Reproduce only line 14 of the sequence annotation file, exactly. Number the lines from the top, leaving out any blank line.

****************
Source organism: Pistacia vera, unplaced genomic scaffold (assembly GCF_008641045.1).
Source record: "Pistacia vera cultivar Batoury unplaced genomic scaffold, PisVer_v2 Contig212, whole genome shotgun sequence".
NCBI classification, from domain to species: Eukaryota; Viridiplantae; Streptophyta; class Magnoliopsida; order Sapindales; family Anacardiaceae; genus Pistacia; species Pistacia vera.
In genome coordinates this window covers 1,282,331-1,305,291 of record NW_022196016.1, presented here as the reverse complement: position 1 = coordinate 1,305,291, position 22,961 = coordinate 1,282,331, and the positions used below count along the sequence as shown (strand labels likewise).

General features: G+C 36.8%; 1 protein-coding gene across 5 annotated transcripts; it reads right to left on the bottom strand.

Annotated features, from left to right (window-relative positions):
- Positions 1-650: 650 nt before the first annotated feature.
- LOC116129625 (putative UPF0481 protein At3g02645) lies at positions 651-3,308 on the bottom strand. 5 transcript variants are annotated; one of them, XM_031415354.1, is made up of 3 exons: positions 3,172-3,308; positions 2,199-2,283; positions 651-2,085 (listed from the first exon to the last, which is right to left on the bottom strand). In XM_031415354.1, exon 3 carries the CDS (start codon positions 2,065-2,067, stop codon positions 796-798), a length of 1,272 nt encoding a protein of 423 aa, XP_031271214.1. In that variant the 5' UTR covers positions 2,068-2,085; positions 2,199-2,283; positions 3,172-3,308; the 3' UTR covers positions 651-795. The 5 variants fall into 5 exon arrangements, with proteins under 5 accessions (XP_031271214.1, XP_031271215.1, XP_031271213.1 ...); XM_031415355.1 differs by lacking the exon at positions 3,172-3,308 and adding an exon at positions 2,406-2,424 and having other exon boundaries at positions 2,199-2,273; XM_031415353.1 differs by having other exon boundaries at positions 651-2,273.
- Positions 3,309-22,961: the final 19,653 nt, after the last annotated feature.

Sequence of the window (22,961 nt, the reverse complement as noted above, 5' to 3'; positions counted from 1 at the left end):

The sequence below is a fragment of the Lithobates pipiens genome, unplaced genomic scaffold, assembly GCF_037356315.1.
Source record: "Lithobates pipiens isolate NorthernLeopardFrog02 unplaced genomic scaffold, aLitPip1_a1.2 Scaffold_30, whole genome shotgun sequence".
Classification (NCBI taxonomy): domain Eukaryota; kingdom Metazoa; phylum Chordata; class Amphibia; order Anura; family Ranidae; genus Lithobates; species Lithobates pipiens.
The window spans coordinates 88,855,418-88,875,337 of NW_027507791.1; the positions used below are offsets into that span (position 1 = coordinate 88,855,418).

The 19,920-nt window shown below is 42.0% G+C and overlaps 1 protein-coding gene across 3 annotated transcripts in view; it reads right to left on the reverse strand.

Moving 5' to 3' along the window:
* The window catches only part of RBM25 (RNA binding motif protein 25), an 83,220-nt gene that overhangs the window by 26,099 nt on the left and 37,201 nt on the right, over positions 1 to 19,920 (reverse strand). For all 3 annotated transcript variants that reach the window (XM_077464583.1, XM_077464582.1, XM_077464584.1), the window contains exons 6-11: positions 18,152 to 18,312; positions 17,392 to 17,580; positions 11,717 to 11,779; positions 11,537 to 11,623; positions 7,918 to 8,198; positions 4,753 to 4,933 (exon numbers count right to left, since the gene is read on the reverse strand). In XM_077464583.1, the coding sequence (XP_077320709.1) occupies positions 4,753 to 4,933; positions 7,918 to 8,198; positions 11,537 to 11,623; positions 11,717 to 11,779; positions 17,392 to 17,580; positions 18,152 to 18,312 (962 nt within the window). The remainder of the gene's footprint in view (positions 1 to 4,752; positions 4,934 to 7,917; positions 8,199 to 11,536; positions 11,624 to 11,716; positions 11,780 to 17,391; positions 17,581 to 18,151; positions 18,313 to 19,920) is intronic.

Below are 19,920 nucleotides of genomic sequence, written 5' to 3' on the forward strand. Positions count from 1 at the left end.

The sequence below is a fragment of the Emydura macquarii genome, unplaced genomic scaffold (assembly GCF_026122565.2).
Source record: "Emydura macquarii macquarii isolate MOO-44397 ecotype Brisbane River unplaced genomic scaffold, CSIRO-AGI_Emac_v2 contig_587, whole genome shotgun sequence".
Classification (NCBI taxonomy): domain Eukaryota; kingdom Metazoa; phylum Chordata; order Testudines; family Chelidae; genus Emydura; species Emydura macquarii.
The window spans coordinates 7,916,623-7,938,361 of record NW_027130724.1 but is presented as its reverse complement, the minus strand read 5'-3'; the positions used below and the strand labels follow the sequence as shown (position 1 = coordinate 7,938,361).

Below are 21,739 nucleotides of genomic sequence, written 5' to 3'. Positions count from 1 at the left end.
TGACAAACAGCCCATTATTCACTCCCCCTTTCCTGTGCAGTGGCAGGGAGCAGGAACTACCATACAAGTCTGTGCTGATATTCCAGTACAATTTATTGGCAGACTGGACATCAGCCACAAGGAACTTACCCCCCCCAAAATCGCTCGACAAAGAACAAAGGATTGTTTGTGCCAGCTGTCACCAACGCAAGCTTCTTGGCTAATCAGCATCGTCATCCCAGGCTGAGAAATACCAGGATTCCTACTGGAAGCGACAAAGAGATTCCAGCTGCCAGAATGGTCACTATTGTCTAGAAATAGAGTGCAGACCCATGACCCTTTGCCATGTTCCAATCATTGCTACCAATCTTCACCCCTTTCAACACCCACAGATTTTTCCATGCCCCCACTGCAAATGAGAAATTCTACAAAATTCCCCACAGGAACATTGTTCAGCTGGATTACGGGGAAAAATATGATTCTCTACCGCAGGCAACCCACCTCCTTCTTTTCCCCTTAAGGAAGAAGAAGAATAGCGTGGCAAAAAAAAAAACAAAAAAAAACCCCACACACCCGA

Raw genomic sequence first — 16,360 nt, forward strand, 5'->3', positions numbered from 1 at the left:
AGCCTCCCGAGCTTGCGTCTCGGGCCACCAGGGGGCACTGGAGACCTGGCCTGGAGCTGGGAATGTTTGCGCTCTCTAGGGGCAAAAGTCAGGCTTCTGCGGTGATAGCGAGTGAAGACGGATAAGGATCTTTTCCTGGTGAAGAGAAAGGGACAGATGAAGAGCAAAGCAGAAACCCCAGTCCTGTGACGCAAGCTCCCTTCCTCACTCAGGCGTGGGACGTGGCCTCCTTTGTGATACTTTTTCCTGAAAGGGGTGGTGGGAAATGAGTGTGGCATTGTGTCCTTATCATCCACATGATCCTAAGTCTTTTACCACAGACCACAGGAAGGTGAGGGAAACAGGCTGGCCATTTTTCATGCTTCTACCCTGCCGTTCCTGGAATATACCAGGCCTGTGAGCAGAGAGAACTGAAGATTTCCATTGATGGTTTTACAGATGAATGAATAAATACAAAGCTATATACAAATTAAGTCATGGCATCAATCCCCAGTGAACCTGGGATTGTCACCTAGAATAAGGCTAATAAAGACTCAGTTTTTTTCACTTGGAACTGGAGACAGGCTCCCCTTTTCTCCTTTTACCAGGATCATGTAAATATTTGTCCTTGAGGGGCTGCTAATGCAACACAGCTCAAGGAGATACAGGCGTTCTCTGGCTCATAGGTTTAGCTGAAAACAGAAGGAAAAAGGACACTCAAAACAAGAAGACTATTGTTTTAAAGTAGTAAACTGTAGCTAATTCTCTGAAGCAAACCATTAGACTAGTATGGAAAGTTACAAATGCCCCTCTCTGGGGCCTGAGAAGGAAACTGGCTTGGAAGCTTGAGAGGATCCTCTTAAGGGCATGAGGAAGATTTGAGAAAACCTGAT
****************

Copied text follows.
The window spans coordinates 88,855,418-88,875,337 of NW_027507791.1; the positions used below are offsets into that span (position 1 = coordinate 88,855,418).